Charity a beautiful Romani Gypsy with light brown skin, a curvaceous figure, black hair, and green eyes had lived a cursed life so far. Living in southern Ontario the air was polluted by a large number of factories in the United States in conjunction with Canadian factories and the transportation corridor. Respiratory difficulties for the populace in this area were the norm and since they couldn’t afford to move her father paid for it with his life with his chronic asthma. It seemed as if everyone had an inhaler and the doctors were dispensing them out like candy. He thought it was too expensive so he used it sparingly. Her mother died from soil pollution as a result of the fertilizers she used for her large vegetable and herb gardens. The fertilizer was toxic because it was made from the recycling of hazardous industrial wastes and it released several dozen toxic metals and chemicals such as lead and mercury.  Her love of gardening killed her and we didn’t know of the danger because there is no federal requirement that toxics be listed as ingredients on fertilizer labels. Worst of all was when Charities younger sister and two of her friends died when industrial waste leaked from a huge factory and poisoned a small private lake that they swam in.

By the time she was seventeen her entire family was dead and it was their deaths that motivated her to become involved in environmental protest rallies, hunger strikes, and media releases. She became known in the environmental community as an out-spoken advocate for their cause. The filth reached far higher than Charity ever thought possible, it disgusted her; greedy bastards taking shortcuts to save a few bucks. Bandage solutions applied to appease the few radicals she was one of them but nothing changed and the anger seethed inside her as a plan developed in her head for vengeance but it would take plenty of money. She was smart enough to go a step further and got an environmentalist lawyer to represent her per bono to sue both corporate and government organizations that she felt were to blame for her families’ deaths and that should be held accountable. Charity won a couple of million dollars, twenty-five to be exact in settlement suits with the offenders and she was putting the money to good use.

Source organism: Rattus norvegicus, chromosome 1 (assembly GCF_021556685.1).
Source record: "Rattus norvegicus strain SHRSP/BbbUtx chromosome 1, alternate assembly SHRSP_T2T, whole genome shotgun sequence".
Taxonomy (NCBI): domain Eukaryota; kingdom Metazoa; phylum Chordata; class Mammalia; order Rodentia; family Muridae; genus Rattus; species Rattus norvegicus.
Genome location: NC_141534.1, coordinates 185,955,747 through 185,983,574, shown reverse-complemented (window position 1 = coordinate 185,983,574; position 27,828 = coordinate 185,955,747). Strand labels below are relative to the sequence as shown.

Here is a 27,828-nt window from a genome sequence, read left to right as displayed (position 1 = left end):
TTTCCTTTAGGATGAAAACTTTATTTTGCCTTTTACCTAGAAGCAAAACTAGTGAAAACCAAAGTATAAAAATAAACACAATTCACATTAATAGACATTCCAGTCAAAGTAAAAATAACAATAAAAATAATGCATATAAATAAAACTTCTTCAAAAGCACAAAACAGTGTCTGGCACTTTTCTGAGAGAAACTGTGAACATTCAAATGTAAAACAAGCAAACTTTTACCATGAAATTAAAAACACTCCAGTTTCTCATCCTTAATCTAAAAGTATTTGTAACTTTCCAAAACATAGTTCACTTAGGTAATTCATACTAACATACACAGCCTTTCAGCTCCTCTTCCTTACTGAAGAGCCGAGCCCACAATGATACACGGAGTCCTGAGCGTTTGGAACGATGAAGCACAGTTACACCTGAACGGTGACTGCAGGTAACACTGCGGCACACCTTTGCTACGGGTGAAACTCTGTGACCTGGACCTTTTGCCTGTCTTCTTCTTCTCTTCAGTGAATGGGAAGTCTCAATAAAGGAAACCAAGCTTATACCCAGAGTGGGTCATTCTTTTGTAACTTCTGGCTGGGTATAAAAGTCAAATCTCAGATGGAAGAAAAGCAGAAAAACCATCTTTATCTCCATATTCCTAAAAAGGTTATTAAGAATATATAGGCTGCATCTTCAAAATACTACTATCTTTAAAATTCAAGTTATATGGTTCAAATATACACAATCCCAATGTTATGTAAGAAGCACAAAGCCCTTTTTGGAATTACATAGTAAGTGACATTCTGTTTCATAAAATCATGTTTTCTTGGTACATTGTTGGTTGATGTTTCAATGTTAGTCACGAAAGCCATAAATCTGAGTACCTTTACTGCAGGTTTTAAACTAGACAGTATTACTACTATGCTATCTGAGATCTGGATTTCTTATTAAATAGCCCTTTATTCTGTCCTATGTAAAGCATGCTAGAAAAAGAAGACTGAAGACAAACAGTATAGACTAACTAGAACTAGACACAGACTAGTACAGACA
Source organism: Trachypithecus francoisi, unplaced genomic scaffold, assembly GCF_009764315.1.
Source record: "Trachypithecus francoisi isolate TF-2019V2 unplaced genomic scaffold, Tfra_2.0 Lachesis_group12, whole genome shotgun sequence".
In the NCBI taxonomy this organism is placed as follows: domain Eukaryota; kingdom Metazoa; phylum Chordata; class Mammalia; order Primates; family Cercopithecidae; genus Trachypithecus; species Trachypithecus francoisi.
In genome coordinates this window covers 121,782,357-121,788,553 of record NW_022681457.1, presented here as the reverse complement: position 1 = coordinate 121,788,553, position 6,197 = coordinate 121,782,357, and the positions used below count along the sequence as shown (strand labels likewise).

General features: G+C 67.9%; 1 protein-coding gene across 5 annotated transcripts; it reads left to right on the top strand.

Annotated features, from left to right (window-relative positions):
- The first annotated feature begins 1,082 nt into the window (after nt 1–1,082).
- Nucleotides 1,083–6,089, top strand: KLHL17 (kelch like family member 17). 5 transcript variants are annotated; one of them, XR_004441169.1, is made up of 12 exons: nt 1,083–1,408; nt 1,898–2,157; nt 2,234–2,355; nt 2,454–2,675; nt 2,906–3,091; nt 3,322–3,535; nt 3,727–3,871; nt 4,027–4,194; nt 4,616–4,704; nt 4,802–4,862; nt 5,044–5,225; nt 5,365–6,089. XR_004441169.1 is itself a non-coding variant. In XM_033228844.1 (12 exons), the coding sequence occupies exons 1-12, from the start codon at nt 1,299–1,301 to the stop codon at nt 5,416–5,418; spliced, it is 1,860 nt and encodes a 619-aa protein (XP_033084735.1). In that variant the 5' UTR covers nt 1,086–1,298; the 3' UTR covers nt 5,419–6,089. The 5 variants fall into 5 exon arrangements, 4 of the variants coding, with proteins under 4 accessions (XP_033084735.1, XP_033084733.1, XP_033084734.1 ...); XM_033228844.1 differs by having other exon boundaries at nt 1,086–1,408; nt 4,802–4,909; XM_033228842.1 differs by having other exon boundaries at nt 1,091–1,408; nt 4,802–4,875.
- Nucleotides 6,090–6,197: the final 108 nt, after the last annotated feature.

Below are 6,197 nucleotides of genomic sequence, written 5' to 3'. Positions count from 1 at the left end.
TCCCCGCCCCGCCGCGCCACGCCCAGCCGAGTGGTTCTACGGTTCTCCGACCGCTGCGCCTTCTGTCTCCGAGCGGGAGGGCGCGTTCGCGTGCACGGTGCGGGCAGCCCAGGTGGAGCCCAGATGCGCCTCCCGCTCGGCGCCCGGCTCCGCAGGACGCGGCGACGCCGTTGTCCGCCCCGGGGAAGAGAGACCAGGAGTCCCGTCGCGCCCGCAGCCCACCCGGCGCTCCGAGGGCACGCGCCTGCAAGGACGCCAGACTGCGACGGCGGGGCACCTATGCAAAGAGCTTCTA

It takes her a year to find the special object and another two years to design something for it. Finally she is ready now everything hinges on one remaining critical factor, without its’ success there is no grand mission so she has to test it before she goes any further. It took painstaking determination and lots of money to get to this point and she can’t stop shaking she’s so excited and yet so afraid it won’t succeed. It is tall and athletic, has green hair, cat-green pupils, and a light green hue to her skin, green representing nature, growth, safety, and hope. Charity says the Romanian words trǎi în armonie cu natura (live in harmony with nature) pressing the gypsy talisman against its forehead. Her eyes fly open for the first time. She has no heartbeat, no pulse and yet here she is, alive. Charity names her Hope. Right now, she’s an empty vessel, but over the next few months, Charity educates her. She describes all the species in the world that she can manage and teaches her all about mans’ history and culture, Hope doesn’t say much and Charity has to wonder what she’s thinking. Human dominance and our effect on other creatures, even the earth itself, is a large portion of what Charity imparts on her. The most difficult concepts she struggles to explain to Hope are emotions and ethics. Mankind’s greed and search for power and possessions seem inconceivable notions, lost on someone so innocent. But Charity’s success means she can move forward.

Illustrated by: Jason Hendrickson